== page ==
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Customer Review

on 23 April 2004
Perrotta has crafted a sly tale of children trapped in adult bodies,coming to terms with their repetitive and incomprehensible lives. Thenovel begins and ends in a playground, but it's not the children that'sthe focus, but the adults who are acting like children. Tom Perrotta did amarvelous job of seducing us with Election - a quirky, black comedy, inwhich he exposes the dark side of human behavior. Now, with LittleChildren, he offers up a damning assessment of human relationships, andexposes the boredom and frustration that may lie at the heart of "average"suburban lives.
The novel centers on the chance meeting of Todd, the handsome, sexystay-at-home-dad nicknamed "The Prom King" with Sarah, a trendy, one-timefeminist, who has become trapped in a sexless, conventional marriage toRichard, an older man. The kiss that Sarah unwittingly smacks on Todd atthe local playground, leads to a desperate, highly sexual, and clandestineaffair, which in turn has ramifications for their marriages that neitherof them could have anticipated. There's also an effective subplotinvolving the arrival in the neighborhood of a convicted child molester,which presents some of the characters, particularly Larry, an ex-cop, witha quite challenging moral dilemma. With all this subversive andduplicitous behavior, Perrotta never judges his characters; he sees themas basically nice people trapped by their own inertia but at the same timehonest about their lot and stage in life.
Little Children is whimsical, light-hearted and amusing, and Perrottaachieves this tone by developing his characters emotions in potent andsurprising ways. Todd, the father of a new born son "begins to suspectthat there was something not quite right, something unresolved anddefective at the core of his being," and he thinks of the thrill, andelectrical current filling him with a conviction that a life with Sarah,is not only possible but absolutely necessary. There's Sarah's husband,Richard, sending away for mail order pornography, at war with his owndesires, and loosing in the end. And then there's Todd's husband, Kathy, adocumentary filmmaker, beautiful, gorgeous, and frustrated at Todd'sunwillingness to re-enter the workforce.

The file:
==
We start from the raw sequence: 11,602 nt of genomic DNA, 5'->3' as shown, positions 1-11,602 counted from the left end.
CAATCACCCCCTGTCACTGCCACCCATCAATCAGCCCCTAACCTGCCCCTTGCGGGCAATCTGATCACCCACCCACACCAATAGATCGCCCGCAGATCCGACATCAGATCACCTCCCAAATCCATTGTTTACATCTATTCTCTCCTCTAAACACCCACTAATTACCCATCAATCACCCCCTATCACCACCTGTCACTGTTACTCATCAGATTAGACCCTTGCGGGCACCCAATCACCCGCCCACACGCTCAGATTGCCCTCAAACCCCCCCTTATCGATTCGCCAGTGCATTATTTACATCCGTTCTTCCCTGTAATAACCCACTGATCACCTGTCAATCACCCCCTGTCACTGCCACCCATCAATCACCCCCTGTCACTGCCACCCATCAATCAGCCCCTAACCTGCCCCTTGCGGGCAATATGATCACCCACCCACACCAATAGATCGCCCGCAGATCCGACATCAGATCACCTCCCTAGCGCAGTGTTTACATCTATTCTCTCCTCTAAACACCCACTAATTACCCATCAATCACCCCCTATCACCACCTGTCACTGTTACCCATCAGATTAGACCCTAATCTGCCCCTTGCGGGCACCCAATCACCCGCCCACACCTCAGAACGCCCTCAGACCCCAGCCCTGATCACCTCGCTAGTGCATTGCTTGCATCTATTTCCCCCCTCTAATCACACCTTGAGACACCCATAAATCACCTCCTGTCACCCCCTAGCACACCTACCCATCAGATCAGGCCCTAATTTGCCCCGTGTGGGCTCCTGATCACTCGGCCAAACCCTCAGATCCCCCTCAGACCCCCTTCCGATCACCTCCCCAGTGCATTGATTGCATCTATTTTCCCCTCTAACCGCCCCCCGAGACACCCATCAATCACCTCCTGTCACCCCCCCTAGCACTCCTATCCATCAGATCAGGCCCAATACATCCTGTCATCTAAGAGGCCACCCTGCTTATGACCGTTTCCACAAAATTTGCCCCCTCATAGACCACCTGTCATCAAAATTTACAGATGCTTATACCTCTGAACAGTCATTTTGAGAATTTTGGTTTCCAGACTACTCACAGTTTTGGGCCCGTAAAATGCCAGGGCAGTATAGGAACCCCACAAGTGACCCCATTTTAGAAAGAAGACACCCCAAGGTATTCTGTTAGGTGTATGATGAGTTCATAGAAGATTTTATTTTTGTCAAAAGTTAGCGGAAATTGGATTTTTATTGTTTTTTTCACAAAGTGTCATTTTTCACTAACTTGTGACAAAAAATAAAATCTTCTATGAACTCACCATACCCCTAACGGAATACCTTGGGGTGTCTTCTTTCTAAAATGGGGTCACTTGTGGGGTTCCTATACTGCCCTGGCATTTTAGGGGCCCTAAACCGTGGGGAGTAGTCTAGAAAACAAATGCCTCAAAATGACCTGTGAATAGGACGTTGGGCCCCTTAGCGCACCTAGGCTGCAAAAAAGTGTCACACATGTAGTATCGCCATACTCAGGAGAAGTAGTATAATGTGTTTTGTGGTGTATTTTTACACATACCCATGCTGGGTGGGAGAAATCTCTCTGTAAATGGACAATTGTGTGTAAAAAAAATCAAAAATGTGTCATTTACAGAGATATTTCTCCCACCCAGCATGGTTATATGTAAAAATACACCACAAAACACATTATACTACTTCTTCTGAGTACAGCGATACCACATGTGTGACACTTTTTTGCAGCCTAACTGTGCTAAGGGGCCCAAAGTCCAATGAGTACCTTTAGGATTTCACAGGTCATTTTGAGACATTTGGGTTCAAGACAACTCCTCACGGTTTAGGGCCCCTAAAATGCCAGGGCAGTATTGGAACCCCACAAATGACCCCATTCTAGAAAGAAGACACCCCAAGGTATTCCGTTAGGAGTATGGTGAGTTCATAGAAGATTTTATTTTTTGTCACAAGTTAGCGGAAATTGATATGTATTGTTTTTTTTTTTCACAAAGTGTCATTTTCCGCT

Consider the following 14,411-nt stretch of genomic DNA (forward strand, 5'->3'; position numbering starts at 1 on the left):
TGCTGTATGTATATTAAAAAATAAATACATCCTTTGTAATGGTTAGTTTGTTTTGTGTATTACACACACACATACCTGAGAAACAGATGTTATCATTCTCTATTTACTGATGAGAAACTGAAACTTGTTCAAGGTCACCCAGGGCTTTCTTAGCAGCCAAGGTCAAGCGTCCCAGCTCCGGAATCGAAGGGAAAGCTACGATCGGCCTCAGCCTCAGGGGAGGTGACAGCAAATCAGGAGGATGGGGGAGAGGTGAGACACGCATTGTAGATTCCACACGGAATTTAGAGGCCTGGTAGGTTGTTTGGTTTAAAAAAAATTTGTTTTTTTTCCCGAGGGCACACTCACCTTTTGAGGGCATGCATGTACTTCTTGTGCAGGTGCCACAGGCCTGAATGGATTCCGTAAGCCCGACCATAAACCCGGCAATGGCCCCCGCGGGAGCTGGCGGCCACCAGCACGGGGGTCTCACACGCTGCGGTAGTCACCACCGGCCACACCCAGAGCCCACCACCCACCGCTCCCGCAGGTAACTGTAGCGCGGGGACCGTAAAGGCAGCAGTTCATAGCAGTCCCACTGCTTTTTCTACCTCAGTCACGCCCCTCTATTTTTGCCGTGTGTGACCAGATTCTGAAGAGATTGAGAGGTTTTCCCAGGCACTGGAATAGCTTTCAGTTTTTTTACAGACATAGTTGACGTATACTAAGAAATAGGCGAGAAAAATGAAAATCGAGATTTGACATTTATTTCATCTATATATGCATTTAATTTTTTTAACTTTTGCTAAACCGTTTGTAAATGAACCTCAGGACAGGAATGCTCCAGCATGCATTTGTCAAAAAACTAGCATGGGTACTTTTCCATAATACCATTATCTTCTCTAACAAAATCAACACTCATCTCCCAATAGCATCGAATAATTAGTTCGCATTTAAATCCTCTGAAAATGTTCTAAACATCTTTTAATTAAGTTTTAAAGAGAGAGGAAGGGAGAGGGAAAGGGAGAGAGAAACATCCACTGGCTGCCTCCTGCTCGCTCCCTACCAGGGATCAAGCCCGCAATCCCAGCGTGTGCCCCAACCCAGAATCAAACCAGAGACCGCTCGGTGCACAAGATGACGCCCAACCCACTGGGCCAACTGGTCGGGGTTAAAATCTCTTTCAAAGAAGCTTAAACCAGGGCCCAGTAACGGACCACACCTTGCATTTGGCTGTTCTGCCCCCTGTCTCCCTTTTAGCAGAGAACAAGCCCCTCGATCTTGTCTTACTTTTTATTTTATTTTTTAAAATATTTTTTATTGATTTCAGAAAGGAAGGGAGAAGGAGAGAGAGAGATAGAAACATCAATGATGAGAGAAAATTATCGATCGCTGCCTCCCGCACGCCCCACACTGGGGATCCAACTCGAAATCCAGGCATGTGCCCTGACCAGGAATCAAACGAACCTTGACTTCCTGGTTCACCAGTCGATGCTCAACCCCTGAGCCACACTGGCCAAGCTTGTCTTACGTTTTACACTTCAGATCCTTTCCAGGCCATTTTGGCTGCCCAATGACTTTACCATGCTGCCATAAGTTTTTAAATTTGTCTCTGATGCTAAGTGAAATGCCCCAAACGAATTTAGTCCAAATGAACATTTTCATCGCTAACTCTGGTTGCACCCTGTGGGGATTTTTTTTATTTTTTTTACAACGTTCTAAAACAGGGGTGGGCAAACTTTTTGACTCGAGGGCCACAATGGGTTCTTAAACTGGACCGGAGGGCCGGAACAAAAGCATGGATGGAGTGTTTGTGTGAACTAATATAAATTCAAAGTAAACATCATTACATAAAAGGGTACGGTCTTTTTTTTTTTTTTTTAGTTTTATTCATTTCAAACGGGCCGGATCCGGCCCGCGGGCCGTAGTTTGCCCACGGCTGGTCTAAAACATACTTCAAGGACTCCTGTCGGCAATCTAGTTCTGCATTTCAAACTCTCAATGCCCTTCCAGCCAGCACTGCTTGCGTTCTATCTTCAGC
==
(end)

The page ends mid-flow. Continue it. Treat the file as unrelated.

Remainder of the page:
There are some wonderfully funny moments in Little Children: In one sceneduring a local church service, Larry, irreverently pulls Ronnie, the childmolester's pants down to the chagrin of the other worshipers. And inanother scene, when Sarah goes to a meeting to discuss the adulterousaspects of Madame Bovery, the subject keeps returning to illicit sex.Perrotta desperately wants us to like his characters in all theirpassivity and honesty; but frustration always lurks underneath, and theresult is a narrative that creeps up on you and builds in intensity.Little Children is a tremendously entertaining and unexpectedly vigorousnovel, which should provide the reader with many hours of readingpleasure. Mike Leonard April 04.
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